Examining SpaceX’s Smallsat Rideshare Program

It’s been nearly a year since SpaceX announced its Smallsat Rideshare program. Based on recent news–and a full 2020 manifest for the program–it appears to be doing well.

The Numbers

At the time SpaceX introduced the SmallSat Rideshare program, the company initially announced that for as “little” as $2.5 million it would launch into sun-synchronous orbit (SSO) a payload with a mass as high as 150 kg. Basically, a person or company could launch a single kilogram satellite for ~$16,700. A single rideshare launch would be offered each year from 2020/2021-2023. These launches would not be dependent on a single primary satellite, but would instead be launching on a schedule.

No commercial smallsat launch competitors came close to SpaceX’s per kilogram price in its Smallsat Rideshare program.

Less than a month after that announcement, SpaceX then announced a change to its Smallsat Rideshare program. Instead of $2.5 million, the cost was lowered to $1 million. And the mass the company launched for that price was increased from 150 to 200 kilograms. SpaceX had reduced the price of launching one kilogram to space by more than two-thirds of its original announcement–it was (and continues to be) $5,000 per kilogram. That price is less per kilogram than it costs a SpaceX customer to launch 5,500 kg to geosynchronous transfer orbit for $62 million (which is ~$11,300/kg as of this writing).

The company increased the number of annual rideshare launches available, too. Instead of once a year, there would be three per year (although, based on this article, it looks like SpaceX is increasing availability). These changes, all within one month of the initial announcement, suggest that:

  • SpaceX is profiting from Rideshare launches–and has done the math to allow it to do so at $5,000/kg
  • SpaceX received a lot of solid interest from its initial announcement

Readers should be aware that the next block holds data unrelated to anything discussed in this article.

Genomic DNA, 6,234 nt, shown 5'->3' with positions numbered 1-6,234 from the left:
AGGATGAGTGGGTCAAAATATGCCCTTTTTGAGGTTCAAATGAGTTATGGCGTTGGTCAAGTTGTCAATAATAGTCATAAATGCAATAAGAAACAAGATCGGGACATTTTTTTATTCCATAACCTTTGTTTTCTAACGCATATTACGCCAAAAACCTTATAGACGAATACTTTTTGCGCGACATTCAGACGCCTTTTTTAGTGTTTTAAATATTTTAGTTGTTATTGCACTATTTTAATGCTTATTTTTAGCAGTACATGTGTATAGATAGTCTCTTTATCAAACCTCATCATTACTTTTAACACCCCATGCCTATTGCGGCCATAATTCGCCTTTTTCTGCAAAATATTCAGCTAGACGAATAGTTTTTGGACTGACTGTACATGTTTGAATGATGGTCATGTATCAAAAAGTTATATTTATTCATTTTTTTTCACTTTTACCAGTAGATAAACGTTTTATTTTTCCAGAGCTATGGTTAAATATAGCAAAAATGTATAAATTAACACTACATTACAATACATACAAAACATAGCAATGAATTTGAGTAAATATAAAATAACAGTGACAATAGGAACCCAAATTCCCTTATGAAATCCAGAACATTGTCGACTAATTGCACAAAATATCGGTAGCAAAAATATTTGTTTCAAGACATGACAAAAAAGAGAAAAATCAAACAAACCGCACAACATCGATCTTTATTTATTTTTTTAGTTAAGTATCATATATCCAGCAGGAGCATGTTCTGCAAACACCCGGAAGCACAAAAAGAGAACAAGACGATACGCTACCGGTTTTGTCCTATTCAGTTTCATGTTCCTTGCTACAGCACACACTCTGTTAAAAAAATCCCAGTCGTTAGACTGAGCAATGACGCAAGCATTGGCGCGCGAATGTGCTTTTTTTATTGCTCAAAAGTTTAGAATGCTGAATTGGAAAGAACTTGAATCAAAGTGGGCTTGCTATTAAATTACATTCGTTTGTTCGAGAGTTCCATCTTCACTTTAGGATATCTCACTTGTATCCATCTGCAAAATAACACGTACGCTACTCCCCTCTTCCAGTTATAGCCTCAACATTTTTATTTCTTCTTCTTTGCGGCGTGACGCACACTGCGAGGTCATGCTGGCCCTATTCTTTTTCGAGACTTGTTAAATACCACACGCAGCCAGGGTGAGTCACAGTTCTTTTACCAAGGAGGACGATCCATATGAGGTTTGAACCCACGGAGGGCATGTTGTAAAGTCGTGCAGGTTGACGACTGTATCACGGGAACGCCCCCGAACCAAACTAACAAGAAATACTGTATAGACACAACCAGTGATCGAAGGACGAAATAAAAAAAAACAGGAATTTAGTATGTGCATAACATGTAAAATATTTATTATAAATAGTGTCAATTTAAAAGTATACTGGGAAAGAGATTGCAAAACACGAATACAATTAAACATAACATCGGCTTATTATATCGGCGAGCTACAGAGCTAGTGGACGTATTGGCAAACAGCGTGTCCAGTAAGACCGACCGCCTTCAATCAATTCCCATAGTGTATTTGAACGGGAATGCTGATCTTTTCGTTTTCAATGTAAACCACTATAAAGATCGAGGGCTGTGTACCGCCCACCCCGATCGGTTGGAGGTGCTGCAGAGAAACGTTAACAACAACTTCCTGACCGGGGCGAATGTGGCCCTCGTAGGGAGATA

• Enough to justify upping the number of Rideshare launches offered annually
  • Enough to justify upping the mass available

There are also at least two kinds of Rideshare configurations–one which adds rideshare adapters on top of a Starlink satellite stack, and one which launches with a deployer dedicated to ridesharing satellites. The latter appears to be similar in configuration to RUAG’s OneWeb satellite deployer, except SpaceX’s deployer can handle satellites of various sizes. The former looks like a grid-platform (user guide image below) on which one or two satellites can be mounted and then set on top of the Starlink stack.

It doesn’t appear that a Starlink Rideshare will be able to deploy as many satellites as a dedicated SpaceX Rideshare launch.

The three Smallsat Rideshare slots in 2020 are already spoken for. The Starlink Rideshare that occurred this past June was the first Smallsat Rideshare program launch, with three Planet Skysat satellites on board. That would have been at least 330 kilograms for the satellites, which adds up to $1.65 million. Imagery company BlackSky is launching two satellites on the next Starlink Rideshare (two 50 kg satellites equals maybe $1 million for the launch). Then another three Planet Skysats on a Starlink Rideshare later this year.

Complementary Competition?

Planet’s Mike Safyan summarizes the reasons to use SpaceX’s Rideshare program:

The rideshare program is “incredibly competitive,” Safyan told SpaceNews. He called it “one of the more significant programs for the smallsat industry especially because of the pricing, the reliability and the number of orbits.”–Spacenews.com, May 18, 2020

For demonstration purposes, this part of the analysis will only use a sampling of operational smallsat launchers, with the understanding there are others available, such as the PSLV, SS-520, CZ-11, etc. Also note that while the analysis includes a Chinese launch vehicle family, the Kuaizhou, it’s only to provide data for pricing comparison. No foreign smallsat operators are likely to trust any Chinese smallsat company, even if it’s a true commercial company–at least in the near future. This isn’t because the Chinese company is offering an inferior product, but rather because the government and laws it must comply with are antithetical to free world values.